Religion is based on a book (or text of some kind)  has no corrolation to anything outisde it's body of text and, for the most part, remains unchanged.  In fact, any small changes in the interpretation usually leads to the formation of another religion as rigid as the last one.

Simply put, if tomorrow it was discovered that the big bang theory was incorrect in favour of a new theory which allowed for a better explanation for what we can observe, then scientists would eventually test and ascribe to that theory.. This never happens with Religion.

Re: The Science-y Stuff Thread

Also, I disagree that science has been typically viewed as amoral.  I think there has been a lot of work done in Biology to explain why morality is important to social behaviour and how, in the long run,  it's evolutionarily better to be altruisic than to not be.

Dr. Michael Schermer wrote some really entertaining books about the science of good and evil...all of it points to that theory.

Re: The Science-y Stuff Thread

It's a big universe.  Plenty enough room for both science AND religion.  I don't see why anyone should feel it necessary to choose one over the other.

Re: The Science-y Stuff Thread

I agree that they are two completely different things....I don't like Science being compared to Religion and I don't like Religion trying to sound like Science...if you have faith in your religion, then nothing I say can touch you.  I've got tons of religious friends, christians, buddhists, muslim...we can have fun and respectful discussions.

Re: The Science-y Stuff Thread

A good percentage of scientists self-report themselves as being religious.  Their answer to "how do you rectify science and religion?" is that there is nothing contradictory.  The folks that view old stories as factual as opposed to allegories can't reconcile the differences.

Re: The Science-y Stuff Thread

well put, sir.

Re: The Science-y Stuff Thread

Interesting view ya all.
But I guess you know what side I'm in no??? lol

Science is like a religion to me...

Last edited by kXnPunk (2013-09-05 14:41:01)

Re: The Science-y Stuff Thread

Lol....I'm not biting.

But I'm an athiest...it means I don't believe in any God, and I don't have a requirement to fill that ''void'' in my life with anything else.  It doesn't mean I'm not spiritual and it doesn't mean that Science is my religion...Science is just a vast spectrum of knowledge.  there's lots of stuff we don't know yet and there's no shame in admitting we don't know.  Even the existence of a God...However, I base my personal opinion on preponderance of evidence.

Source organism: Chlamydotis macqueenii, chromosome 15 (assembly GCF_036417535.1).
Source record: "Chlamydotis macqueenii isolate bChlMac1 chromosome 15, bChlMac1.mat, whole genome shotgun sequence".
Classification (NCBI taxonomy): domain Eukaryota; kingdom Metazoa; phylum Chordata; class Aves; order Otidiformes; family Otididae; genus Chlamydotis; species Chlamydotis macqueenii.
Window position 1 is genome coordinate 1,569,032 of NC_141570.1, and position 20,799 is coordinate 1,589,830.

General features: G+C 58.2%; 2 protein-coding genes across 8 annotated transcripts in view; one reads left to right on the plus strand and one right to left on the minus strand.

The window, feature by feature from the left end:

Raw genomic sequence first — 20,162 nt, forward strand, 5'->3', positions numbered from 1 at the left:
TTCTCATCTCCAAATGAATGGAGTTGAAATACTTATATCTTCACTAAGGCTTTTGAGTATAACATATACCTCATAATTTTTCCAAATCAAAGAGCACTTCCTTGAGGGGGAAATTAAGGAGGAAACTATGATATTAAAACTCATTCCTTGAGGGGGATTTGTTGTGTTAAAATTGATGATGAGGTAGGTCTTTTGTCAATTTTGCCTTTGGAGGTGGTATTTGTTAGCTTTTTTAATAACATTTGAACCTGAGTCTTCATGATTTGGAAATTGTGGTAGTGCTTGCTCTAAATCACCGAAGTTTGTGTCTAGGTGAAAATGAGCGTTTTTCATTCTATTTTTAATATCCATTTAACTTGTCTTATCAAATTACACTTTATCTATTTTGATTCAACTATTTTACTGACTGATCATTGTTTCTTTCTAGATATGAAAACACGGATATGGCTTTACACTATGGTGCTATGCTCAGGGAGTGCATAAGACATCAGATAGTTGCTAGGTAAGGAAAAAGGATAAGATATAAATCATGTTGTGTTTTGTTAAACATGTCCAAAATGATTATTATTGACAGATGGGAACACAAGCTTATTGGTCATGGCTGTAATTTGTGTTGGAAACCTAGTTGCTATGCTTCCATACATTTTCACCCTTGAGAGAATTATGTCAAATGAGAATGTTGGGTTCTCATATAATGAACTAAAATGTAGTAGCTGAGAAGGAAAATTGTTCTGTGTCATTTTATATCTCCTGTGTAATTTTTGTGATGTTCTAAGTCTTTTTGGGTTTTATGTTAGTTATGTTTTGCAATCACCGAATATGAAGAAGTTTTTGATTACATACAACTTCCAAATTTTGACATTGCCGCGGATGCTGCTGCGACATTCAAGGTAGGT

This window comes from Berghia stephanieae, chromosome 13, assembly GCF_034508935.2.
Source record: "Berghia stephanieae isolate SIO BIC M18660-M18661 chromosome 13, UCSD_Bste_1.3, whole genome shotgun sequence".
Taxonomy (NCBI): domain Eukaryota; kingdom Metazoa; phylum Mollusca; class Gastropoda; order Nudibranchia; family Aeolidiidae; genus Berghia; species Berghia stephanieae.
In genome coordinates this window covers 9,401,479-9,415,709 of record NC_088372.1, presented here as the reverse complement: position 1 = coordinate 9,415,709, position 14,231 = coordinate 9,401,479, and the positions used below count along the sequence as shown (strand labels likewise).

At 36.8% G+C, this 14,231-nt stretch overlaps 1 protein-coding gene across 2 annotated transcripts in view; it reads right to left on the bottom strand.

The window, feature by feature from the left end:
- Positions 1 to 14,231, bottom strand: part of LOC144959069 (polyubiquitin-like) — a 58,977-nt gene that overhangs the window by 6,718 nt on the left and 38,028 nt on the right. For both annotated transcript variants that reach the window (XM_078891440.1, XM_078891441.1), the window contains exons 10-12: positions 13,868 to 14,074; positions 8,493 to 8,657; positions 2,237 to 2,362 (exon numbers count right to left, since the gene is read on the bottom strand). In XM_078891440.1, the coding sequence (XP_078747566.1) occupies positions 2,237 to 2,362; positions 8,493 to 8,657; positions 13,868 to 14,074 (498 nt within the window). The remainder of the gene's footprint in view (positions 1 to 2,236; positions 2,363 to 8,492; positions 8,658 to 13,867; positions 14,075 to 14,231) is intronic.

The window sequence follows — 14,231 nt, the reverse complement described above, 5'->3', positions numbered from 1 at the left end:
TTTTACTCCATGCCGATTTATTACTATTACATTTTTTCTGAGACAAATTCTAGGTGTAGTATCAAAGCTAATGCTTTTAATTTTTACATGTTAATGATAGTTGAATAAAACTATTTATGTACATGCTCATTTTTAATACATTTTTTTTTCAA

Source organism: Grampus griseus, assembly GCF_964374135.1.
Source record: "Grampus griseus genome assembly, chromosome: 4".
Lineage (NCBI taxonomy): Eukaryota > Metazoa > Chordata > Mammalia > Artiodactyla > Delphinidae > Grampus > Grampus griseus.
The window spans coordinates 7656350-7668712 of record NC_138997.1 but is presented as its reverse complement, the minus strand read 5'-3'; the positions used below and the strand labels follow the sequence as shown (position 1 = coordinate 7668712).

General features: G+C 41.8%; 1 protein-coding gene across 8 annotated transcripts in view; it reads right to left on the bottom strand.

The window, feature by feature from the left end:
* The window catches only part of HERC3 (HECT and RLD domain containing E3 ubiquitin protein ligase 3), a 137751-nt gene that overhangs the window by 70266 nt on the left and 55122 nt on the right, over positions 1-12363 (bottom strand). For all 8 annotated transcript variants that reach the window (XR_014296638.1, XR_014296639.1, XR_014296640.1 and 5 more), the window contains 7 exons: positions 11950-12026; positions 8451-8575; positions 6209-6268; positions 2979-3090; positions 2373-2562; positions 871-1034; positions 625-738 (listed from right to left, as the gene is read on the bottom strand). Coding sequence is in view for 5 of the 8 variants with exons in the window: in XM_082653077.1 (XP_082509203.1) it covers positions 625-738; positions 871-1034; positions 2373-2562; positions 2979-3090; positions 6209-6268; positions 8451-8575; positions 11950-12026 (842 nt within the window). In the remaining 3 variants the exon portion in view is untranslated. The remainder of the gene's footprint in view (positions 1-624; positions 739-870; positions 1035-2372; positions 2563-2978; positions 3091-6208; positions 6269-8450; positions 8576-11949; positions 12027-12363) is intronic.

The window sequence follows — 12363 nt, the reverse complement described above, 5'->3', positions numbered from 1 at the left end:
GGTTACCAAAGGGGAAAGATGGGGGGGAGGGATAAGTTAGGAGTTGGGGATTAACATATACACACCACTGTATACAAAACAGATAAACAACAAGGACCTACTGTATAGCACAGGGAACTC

If you come to a different conclusion, it's your right.

Re: The Science-y Stuff Thread

I base myself on THE FACTS and the proofs. Yes, there's still a lot to be discovered but one day it will be. Everyday we discover new things and it's been that way for a long time... smile

Re: The Science-y Stuff Thread

Ah damn NASA, bring them back to us or if not, modify them to make Interstellar Spaceships please. I miss these girls, a whole freaking lot. Been raised with them. Ahhh dear Columbia, RIP... sad

Sierra Hotel Aeronautics wrote:

On todays date in the year 2000, 12:45:47 UTC
at pad LC-39B, STS-106 flown by Space Shuttle Atlantis rocketed away from the Cape.

Crewed by; Terrence W. Wilcutt, Scott D. Altman, Edward T. Lu, Richard A. Mastracchio,,, Daniel C. Burbank, Yuri Malenchenko, and Boris Morukov. With an initial 254,00lb launch mass, Atlantis spent 11 days, 19 hours, 12 minutes, 15 seconds mission time, and 7 days, 21 hours, 54 minutes, 35 seconds docked with ISS.

Commander Terry Wilcutt guided Atlantis to a landing at 2:56 am Central time( 19 September 2000, 07:56 UTC), wrapping up a 4.9 million mile mission in which more than three tons of equipment were delivered to the international outpost. Wilcutt and his crewmates, Pilot Scott Altman and Mission Specialists Ed Lu, Rick Mastracchio, Dan Burbank, Yuri Malenchenko and Boris Morukov completed the 23rd consecutive landing of a shuttle at the Florida spaceport, and the 30th landing of a shuttle at the Cape in the last 31 flights.

The first initial amateur radio station was flown on board the space shuttle Atlantis on STS-106. The crew transferred the ham radio gear into the space station for future use by the Expedition One crew.

http://media-cache-ec0.pinimg.com/originals/62/14/8e/62148e35a11b47fdaf0f0ab2716a5113.jpg

What a magnificient shot...

Yeah, I'm a Shuttle dude. lol